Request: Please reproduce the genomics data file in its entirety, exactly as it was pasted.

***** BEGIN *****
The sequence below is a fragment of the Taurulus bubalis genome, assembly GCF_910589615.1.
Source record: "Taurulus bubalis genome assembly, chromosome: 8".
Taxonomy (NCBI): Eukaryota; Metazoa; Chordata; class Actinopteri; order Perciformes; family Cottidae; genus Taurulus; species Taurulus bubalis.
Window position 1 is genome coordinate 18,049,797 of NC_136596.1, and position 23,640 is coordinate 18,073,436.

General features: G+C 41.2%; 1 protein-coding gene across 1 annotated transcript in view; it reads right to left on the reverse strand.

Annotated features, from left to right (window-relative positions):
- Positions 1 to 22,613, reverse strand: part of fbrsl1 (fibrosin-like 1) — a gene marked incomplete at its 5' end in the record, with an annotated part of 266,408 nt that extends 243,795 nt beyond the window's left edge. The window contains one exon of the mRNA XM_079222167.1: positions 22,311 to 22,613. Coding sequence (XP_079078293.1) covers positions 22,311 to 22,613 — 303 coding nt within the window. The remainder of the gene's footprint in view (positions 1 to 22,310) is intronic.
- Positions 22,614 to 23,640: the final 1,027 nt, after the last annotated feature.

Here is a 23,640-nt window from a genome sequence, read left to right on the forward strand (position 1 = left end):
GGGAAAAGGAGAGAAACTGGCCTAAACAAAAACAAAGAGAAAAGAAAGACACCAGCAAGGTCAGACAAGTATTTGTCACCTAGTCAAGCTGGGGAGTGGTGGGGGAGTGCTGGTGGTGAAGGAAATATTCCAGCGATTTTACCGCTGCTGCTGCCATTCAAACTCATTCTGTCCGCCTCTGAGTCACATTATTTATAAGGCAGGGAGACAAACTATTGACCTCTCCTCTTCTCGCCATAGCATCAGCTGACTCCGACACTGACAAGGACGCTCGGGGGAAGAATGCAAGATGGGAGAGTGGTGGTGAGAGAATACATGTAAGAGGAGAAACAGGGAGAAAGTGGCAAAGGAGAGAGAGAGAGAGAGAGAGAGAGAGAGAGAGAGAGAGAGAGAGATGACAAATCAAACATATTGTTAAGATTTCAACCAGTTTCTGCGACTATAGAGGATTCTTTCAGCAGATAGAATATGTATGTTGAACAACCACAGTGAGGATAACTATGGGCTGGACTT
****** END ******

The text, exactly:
The sequence below is a fragment of the Taurulus bubalis genome, assembly GCF_910589615.1.
Source record: "Taurulus bubalis genome assembly, chromosome: 8".
Taxonomy (NCBI): Eukaryota; Metazoa; Chordata; class Actinopteri; order Perciformes; family Cottidae; genus Taurulus; species Taurulus bubalis.
Window position 1 is genome coordinate 18,049,797 of NC_136596.1, and position 23,640 is coordinate 18,073,436.

General features: G+C 41.2%; 1 protein-coding gene across 1 annotated transcript in view; it reads right to left on the reverse strand.

Annotated features, from left to right (window-relative positions):
- Positions 1 to 22,613, reverse strand: part of fbrsl1 (fibrosin-like 1) — a gene marked incomplete at its 5' end in the record, with an annotated part of 266,408 nt that extends 243,795 nt beyond the window's left edge. The window contains one exon of the mRNA XM_079222167.1: positions 22,311 to 22,613. Coding sequence (XP_079078293.1) covers positions 22,311 to 22,613 — 303 coding nt within the window. The remainder of the gene's footprint in view (positions 1 to 22,310) is intronic.
- Positions 22,614 to 23,640: the final 1,027 nt, after the last annotated feature.

Here is a 23,640-nt window from a genome sequence, read left to right on the forward strand (position 1 = left end):
GGGAAAAGGAGAGAAACTGGCCTAAACAAAAACAAAGAGAAAAGAAAGACACCAGCAAGGTCAGACAAGTATTTGTCACCTAGTCAAGCTGGGGAGTGGTGGGGGAGTGCTGGTGGTGAAGGAAATATTCCAGCGATTTTACCGCTGCTGCTGCCATTCAAACTCATTCTGTCCGCCTCTGAGTCACATTATTTATAAGGCAGGGAGACAAACTATTGACCTCTCCTCTTCTCGCCATAGCATCAGCTGACTCCGACACTGACAAGGACGCTCGGGGGAAGAATGCAAGATGGGAGAGTGGTGGTGAGAGAATACATGTAAGAGGAGAAACAGGGAGAAAGTGGCAAAGGAGAGAGAGAGAGAGAGAGAGAGAGAGAGAGAGAGAGAGAGAGAGATGACAAATCAAACATATTGTTAAGATTTCAACCAGTTTCTGCGACTATAGAGGATTCTTTCAGCAGATAGAATATGTATGTTGAACAACCACAGTGAGGATAACTATGGGCTGGACTT